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A mixed ergative question, Minyeva

From:Garrett Jones <alkaline@...>
Date:Monday, April 15, 2002, 7:16
> Your system is quite nice. I think your NOM, ACC and DAT actors > are very much > like Rick Morneau's Agent, Patient and Focus actors:
Hey cool, someone else actually read that thing! It was long but quite interesting. I find it pretty neat that you actually noticed its influence on the structure of minyeva without me mentioning it. If you're curious, the original word order for Minyeva was going to be: (agent - action) - (patient - resulting state) but i just recently decided to put the action & state closer to each other because they are, in general, intimately related. I really liked some of the concepts he mentioned, but i felt that i wanted a system that worked a little differently than his, thus Minyeva. Do you know of anyone else who uses the term "Focus" like RM does? And what would i call a case that corresponds to his focus? I just pulled 'dative' out of my ass at the last minute.
> (He:NOM - kicked) (became wounded - him:ACC) = he kicked him, > injuring him. > = He-AGENT kicks [and/in order to] wounded he-PATIENT > > (He:NOM) (died - him:ACC) = he killed him. > = He-AGENT [acts and] dies he-PATIENT > > (knows - he:NOM - french:DAT) = he knows french. > = Knows he-PATIENT [with/about] french-FOCUS > > As you point it, your examples show that like RM's Patient your > own ACC actor > may be the subject of a passive state ("to die"), dynamic state > ("to learn"), > dynamic uncontrolled state ("to sneeze"), etc., and like Rick > Morneau does too > you seem to consider your ACC actor (RM's Patient) as the default actor of > verbs.
Actually in Minyeva, the subject of a passive state, when it appears in an intransitive verb, is nominative. Basically the first thing "mentioned" in a string of causation is in the nominative case, whether it's the thematic agent, instrument, or patient; the following entities are in the accusative case. However, the word order in minyeva puts RM's patient on the right side of the verb and his agent on the left side of the verb.
> I am not going to suggest you anything--and i'm sure you already > thought about > all this anyway--but still i was thinking that a language based > on Causation > should tell Causation from Goal. Maybe this could be achieved by tagging > factitive/lassive Agent (FNOM) differently from the plain transitive Agent > (TNOM). In other words, your NOM subject would be either > factitive or plain > transitive, just because that disctinction is tightly linked to > the distinction > between Causation and Goal. Let me develop:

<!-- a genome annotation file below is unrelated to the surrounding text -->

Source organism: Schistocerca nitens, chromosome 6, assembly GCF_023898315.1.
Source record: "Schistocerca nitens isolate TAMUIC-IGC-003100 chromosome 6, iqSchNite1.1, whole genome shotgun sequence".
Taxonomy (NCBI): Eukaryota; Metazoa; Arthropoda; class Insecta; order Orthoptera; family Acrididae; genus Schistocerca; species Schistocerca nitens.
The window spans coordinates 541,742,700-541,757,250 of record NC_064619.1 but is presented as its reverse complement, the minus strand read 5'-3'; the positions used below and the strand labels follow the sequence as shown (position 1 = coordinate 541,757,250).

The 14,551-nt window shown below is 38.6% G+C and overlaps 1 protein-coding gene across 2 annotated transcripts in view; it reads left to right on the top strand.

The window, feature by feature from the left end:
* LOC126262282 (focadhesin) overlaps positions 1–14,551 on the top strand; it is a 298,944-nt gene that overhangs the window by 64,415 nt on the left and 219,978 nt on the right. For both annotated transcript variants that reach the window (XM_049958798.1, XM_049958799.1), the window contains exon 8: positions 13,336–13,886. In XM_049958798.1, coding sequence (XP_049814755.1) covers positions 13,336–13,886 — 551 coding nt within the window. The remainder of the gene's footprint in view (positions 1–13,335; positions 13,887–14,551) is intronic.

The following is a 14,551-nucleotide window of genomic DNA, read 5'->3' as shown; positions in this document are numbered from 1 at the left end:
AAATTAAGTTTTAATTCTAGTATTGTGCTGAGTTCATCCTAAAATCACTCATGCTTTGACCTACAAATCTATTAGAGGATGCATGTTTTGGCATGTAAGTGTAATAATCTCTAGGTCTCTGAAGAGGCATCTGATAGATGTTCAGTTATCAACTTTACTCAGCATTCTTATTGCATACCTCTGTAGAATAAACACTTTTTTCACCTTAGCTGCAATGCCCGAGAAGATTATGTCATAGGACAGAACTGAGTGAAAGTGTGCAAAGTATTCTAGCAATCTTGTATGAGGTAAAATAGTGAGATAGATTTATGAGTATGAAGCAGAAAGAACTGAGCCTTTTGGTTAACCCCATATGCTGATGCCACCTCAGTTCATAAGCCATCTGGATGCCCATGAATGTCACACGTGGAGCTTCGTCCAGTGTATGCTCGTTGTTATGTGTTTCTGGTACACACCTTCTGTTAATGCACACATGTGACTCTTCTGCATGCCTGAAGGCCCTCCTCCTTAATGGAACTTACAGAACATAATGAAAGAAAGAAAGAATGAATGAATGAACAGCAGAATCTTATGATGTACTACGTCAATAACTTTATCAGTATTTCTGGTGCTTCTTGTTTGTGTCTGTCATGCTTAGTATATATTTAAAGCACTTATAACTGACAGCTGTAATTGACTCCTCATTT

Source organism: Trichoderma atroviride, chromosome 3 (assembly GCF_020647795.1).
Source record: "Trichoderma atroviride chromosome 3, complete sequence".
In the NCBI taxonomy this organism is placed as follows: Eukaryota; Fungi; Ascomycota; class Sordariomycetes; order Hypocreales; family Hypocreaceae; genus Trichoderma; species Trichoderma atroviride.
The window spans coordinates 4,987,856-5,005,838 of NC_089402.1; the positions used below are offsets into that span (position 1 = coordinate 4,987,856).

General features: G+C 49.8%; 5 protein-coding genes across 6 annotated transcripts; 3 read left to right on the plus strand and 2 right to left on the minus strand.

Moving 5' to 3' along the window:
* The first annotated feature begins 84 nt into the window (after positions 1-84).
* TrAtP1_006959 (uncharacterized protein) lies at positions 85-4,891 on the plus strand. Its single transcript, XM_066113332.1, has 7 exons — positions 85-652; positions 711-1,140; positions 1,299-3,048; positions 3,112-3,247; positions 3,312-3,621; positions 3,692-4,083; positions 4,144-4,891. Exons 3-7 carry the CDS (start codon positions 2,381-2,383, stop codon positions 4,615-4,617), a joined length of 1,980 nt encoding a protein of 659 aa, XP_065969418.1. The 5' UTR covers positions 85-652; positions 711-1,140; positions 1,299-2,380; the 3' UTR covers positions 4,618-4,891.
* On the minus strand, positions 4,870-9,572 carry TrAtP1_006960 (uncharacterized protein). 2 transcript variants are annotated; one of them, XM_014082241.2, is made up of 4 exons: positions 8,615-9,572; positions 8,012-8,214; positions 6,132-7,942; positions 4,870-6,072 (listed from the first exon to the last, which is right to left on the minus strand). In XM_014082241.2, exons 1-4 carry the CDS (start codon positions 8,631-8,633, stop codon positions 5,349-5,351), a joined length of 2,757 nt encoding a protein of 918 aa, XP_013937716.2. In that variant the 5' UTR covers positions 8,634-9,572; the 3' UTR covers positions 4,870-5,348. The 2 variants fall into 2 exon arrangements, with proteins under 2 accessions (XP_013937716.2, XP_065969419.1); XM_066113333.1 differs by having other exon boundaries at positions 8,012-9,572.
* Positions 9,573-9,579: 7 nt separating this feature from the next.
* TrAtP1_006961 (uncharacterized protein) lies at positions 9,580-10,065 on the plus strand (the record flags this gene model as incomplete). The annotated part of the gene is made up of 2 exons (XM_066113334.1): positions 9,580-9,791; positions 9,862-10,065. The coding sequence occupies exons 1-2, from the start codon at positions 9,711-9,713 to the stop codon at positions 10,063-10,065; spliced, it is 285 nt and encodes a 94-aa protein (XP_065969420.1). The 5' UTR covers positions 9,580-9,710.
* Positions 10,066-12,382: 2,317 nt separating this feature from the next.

My plan is to have a linking-word system, where you put a linking word between the agent's action and patient's state verbs. It would give details on how the two events/states/actions are related.
> (i) Sometime the action of the Agent is not specified: > "AGENT [acts somehow and] PATIENT dies" > This is called a prospective aspect because you qualify the verb > according to > the resultive state of the patient, not the causative action of > the agent: the > verb is Factitive.
in Minyeva, the agent's action simply wouldn't be specified.
> (ii) Sometime the result of the Agent's action is not specified: > "AGENT kicks PATIENT [but who knows what entails?]" > That is called a retrospective aspect because you qualify the > verb according to > the causative action of the agent, not the state of the patient. > The verb is a > plain Transitive (my fave french semanticians call this one > "Exotropic" because > it "turns outside" the subject "towards" the object--but there are also > "Endotropic" and "Atropic" ones as i have been rabitting it on > for a while now > just in case this would subliminally get across some conlanging > souls... :-))
in Minyeva, the patient's state simply wouldn't be specified.
> (iii) Both Factitive/Lassive and Transitive verbs can be Transitive or > Ditransitive--which is also why i think the current "transitive vs. > intransitive" label is shabby--: > "The master teaches sciences to the student.": This is a > Ditransitive Transitive > with result unknown: does the student actually learn sciences or > rather indulge > in conlanging during classes?
(master [acts]) with.possible.result.of (learns - student) -the [with.possible.result.of] word would be a linker word, connecting the action of the master and the possible result of a change in state in the student.
> (iv) "The master makes/has/lets the student learn sciences.": That is a > Ditransitive Factitive/Lassive focusing on the student's dynamic > state--although > everything depends on the student's will...:-)
(master [acts]) with.result.of (learns - student) -the master doesn't have direct control over the learning of the student, but he makes it happen. When the prospective aspect is used with the patient in the state of learning, the translation would be the agent is teaching: (master [acts]) (learns - student) = the master teaches the student.
> (v) So certainly i lost you there ;-) but my purpose was to show > that your lang > could maybe tag Causation and Goal differently. Although i guess > you can express > the difference with REALIS ("...resulting in...") and IRREALIS ("...aiming > at...") tags as well.
i just learned about realis and irrealis recently in a linguistics class... i may use the distinction in some other aspect of minyeva ;) sometime i'm going to check out your webpage to see what interesting ideas your language uses, and maybe steal them if i like them :)


Garrett Jones <alkaline@...>idea: environment pronoun